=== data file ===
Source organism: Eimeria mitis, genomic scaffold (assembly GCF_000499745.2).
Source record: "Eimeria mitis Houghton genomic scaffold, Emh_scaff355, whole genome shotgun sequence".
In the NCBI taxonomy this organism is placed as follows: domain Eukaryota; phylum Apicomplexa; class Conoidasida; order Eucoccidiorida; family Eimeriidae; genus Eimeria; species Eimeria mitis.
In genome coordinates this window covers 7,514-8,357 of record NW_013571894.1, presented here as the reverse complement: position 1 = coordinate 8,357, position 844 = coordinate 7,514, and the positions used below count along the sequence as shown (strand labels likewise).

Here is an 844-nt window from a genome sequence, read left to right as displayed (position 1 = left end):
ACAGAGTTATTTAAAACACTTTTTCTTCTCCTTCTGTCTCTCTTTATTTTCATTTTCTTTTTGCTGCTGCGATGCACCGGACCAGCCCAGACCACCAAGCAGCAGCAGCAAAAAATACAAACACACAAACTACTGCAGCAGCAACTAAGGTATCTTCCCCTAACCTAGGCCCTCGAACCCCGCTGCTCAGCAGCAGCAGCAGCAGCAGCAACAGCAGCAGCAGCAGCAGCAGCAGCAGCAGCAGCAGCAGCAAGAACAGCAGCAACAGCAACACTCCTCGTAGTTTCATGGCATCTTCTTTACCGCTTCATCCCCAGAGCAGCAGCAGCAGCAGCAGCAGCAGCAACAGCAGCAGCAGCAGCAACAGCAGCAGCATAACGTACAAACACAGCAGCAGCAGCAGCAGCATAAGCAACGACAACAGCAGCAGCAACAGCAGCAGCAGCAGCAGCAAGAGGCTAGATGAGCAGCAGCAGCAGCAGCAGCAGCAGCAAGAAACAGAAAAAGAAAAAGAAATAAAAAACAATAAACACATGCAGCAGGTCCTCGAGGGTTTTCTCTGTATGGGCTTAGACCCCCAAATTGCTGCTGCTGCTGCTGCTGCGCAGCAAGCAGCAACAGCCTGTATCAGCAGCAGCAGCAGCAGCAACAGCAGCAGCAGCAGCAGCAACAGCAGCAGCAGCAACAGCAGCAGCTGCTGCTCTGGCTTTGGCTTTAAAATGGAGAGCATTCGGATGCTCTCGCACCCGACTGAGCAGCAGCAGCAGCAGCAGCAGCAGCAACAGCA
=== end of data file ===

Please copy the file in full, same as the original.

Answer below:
Source organism: Eimeria mitis, genomic scaffold (assembly GCF_000499745.2).
Source record: "Eimeria mitis Houghton genomic scaffold, Emh_scaff355, whole genome shotgun sequence".
In the NCBI taxonomy this organism is placed as follows: domain Eukaryota; phylum Apicomplexa; class Conoidasida; order Eucoccidiorida; family Eimeriidae; genus Eimeria; species Eimeria mitis.
In genome coordinates this window covers 7,514-8,357 of record NW_013571894.1, presented here as the reverse complement: position 1 = coordinate 8,357, position 844 = coordinate 7,514, and the positions used below count along the sequence as shown (strand labels likewise).

Here is an 844-nt window from a genome sequence, read left to right as displayed (position 1 = left end):
ACAGAGTTATTTAAAACACTTTTTCTTCTCCTTCTGTCTCTCTTTATTTTCATTTTCTTTTTGCTGCTGCGATGCACCGGACCAGCCCAGACCACCAAGCAGCAGCAGCAAAAAATACAAACACACAAACTACTGCAGCAGCAACTAAGGTATCTTCCCCTAACCTAGGCCCTCGAACCCCGCTGCTCAGCAGCAGCAGCAGCAGCAGCAACAGCAGCAGCAGCAGCAGCAGCAGCAGCAGCAGCAGCAGCAAGAACAGCAGCAACAGCAACACTCCTCGTAGTTTCATGGCATCTTCTTTACCGCTTCATCCCCAGAGCAGCAGCAGCAGCAGCAGCAGCAGCAACAGCAGCAGCAGCAGCAACAGCAGCAGCATAACGTACAAACACAGCAGCAGCAGCAGCAGCATAAGCAACGACAACAGCAGCAGCAACAGCAGCAGCAGCAGCAGCAAGAGGCTAGATGAGCAGCAGCAGCAGCAGCAGCAGCAGCAAGAAACAGAAAAAGAAAAAGAAATAAAAAACAATAAACACATGCAGCAGGTCCTCGAGGGTTTTCTCTGTATGGGCTTAGACCCCCAAATTGCTGCTGCTGCTGCTGCTGCGCAGCAAGCAGCAACAGCCTGTATCAGCAGCAGCAGCAGCAGCAACAGCAGCAGCAGCAGCAGCAACAGCAGCAGCAGCAACAGCAGCAGCTGCTGCTCTGGCTTTGGCTTTAAAATGGAGAGCATTCGGATGCTCTCGCACCCGACTGAGCAGCAGCAGCAGCAGCAGCAGCAGCAACAGCA